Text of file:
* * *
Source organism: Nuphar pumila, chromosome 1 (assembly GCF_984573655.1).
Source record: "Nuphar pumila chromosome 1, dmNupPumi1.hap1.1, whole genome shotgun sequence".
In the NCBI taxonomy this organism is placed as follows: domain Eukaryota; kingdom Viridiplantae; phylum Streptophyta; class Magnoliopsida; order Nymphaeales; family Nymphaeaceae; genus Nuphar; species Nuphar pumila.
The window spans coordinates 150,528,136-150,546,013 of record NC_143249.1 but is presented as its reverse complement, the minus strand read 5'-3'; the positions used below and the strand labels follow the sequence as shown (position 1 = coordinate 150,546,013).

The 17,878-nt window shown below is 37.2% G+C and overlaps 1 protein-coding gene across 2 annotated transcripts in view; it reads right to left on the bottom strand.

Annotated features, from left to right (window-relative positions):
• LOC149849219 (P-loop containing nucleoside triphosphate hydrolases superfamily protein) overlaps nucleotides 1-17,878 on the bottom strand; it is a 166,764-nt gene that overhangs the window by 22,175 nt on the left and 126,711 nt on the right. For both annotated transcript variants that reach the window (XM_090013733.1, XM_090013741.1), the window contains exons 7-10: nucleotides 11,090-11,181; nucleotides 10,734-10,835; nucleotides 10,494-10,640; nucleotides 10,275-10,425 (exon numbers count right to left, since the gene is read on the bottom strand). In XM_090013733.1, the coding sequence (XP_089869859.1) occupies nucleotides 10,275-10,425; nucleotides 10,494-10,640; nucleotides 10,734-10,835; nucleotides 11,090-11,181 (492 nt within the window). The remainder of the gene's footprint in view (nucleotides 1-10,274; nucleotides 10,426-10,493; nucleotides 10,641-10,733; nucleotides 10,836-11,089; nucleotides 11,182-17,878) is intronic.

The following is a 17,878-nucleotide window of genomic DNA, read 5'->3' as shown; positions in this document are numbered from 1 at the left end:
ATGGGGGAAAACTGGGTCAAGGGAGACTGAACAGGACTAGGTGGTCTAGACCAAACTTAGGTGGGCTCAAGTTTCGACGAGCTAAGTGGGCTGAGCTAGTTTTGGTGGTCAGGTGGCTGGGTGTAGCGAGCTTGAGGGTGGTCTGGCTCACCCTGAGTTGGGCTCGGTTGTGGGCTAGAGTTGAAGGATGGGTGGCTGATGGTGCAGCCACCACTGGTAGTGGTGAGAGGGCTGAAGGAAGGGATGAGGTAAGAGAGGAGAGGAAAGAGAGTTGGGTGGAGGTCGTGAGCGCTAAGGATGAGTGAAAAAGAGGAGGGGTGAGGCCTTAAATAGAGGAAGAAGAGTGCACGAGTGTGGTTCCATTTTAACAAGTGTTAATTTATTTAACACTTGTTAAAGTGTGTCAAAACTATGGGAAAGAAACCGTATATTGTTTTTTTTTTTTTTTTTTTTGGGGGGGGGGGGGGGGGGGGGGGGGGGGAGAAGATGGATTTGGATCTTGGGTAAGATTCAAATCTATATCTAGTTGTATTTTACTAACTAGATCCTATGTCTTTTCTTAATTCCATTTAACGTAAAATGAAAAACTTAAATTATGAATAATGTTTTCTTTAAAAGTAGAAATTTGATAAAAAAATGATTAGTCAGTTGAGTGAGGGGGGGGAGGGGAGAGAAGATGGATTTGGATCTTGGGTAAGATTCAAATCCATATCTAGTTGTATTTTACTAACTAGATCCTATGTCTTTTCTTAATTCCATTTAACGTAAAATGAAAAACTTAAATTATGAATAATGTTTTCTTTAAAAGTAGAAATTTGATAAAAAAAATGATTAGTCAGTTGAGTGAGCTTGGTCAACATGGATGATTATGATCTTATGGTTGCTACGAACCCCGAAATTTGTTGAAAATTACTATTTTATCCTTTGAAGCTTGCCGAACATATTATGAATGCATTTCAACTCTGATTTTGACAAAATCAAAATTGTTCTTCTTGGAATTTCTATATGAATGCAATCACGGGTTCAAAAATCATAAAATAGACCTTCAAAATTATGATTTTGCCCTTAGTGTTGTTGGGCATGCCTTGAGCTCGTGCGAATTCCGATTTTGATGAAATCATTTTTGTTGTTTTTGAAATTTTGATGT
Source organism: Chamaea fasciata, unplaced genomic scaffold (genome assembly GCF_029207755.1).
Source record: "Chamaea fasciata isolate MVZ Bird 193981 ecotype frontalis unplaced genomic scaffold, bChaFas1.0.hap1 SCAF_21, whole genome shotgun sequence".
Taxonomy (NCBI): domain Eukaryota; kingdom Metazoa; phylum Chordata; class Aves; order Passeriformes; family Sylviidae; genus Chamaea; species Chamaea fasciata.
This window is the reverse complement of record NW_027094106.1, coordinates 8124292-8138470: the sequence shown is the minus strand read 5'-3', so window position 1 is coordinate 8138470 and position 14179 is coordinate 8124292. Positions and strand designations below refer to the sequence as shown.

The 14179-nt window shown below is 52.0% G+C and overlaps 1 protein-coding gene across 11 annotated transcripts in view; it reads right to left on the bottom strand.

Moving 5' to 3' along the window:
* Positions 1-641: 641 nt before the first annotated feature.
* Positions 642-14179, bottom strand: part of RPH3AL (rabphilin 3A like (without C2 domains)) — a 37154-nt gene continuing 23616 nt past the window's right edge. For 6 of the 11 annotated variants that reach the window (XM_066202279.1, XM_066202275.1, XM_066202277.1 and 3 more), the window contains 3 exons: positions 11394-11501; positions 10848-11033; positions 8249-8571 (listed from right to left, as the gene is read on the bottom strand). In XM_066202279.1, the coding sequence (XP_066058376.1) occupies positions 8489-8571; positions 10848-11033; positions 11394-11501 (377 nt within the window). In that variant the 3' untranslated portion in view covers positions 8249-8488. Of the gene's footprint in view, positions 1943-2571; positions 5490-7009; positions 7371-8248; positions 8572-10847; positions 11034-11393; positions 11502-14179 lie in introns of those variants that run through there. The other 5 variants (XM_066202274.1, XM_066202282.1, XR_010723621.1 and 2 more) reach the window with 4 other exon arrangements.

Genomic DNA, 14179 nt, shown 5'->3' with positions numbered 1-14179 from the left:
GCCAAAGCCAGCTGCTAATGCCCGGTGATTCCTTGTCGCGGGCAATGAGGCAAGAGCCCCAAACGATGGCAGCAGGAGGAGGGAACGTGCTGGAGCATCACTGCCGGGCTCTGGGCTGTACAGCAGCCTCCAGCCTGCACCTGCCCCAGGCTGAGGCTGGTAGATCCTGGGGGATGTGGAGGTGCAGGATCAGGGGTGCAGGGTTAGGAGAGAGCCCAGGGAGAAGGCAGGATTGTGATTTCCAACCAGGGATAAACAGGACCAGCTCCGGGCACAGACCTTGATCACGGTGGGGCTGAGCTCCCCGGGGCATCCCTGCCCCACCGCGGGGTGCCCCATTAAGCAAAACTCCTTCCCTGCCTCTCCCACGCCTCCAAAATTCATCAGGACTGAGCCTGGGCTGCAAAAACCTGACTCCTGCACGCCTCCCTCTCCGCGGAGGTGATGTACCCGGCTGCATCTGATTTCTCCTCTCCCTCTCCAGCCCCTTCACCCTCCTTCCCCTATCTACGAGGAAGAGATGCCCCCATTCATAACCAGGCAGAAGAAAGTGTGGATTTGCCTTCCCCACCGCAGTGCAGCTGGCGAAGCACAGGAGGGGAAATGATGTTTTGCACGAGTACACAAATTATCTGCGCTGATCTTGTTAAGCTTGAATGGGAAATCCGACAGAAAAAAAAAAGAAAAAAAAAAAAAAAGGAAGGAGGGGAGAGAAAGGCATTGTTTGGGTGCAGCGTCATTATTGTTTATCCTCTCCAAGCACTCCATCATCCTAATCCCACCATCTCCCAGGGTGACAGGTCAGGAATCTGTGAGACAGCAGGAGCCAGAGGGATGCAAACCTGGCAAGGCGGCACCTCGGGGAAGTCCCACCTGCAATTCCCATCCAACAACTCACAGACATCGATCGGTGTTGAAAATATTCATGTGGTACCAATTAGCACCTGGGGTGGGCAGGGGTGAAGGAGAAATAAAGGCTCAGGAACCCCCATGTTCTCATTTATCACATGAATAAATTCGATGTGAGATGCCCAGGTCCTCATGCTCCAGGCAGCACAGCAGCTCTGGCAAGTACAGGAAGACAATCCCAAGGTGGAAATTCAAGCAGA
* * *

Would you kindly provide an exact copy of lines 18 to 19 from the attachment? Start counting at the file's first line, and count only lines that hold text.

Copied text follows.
Genomic DNA, 14179 nt, shown 5'->3' with positions numbered 1-14179 from the left:
GCCAAAGCCAGCTGCTAATGCCCGGTGATTCCTTGTCGCGGGCAATGAGGCAAGAGCCCCAAACGATGGCAGCAGGAGGAGGGAACGTGCTGGAGCATCACTGCCGGGCTCTGGGCTGTACAGCAGCCTCCAGCCTGCACCTGCCCCAGGCTGAGGCTGGTAGATCCTGGGGGATGTGGAGGTGCAGGATCAGGGGTGCAGGGTTAGGAGAGAGCCCAGGGAGAAGGCAGGATTGTGATTTCCAACCAGGGATAAACAGGACCAGCTCCGGGCACAGACCTTGATCACGGTGGGGCTGAGCTCCCCGGGGCATCCCTGCCCCACCGCGGGGTGCCCCATTAAGCAAAACTCCTTCCCTGCCTCTCCCACGCCTCCAAAATTCATCAGGACTGAGCCTGGGCTGCAAAAACCTGACTCCTGCACGCCTCCCTCTCCGCGGAGGTGATGTACCCGGCTGCATCTGATTTCTCCTCTCCCTCTCCAGCCCCTTCACCCTCCTTCCCCTATCTACGAGGAAGAGATGCCCCCATTCATAACCAGGCAGAAGAAAGTGTGGATTTGCCTTCCCCACCGCAGTGCAGCTGGCGAAGCACAGGAGGGGAAATGATGTTTTGCACGAGTACACAAATTATCTGCGCTGATCTTGTTAAGCTTGAATGGGAAATCCGACAGAAAAAAAAAAGAAAAAAAAAAAAAAAGGAAGGAGGGGAGAGAAAGGCATTGTTTGGGTGCAGCGTCATTATTGTTTATCCTCTCCAAGCACTCCATCATCCTAATCCCACCATCTCCCAGGGTGACAGGTCAGGAATCTGTGAGACAGCAGGAGCCAGAGGGATGCAAACCTGGCAAGGCGGCACCTCGGGGAAGTCCCACCTGCAATTCCCATCCAACAACTCACAGACATCGATCGGTGTTGAAAATATTCATGTGGTACCAATTAGCACCTGGGGTGGGCAGGGGTGAAGGAGAAATAAAGGCTCAGGAACCCCCATGTTCTCATTTATCACATGAATAAATTCGATGTGAGATGCCCAGGTCCTCATGCTCCAGGCAGCACAGCAGCTCTGGCAAGTACAGGAAGACAATCCCAAGGTGGAAATTCAAGCAGA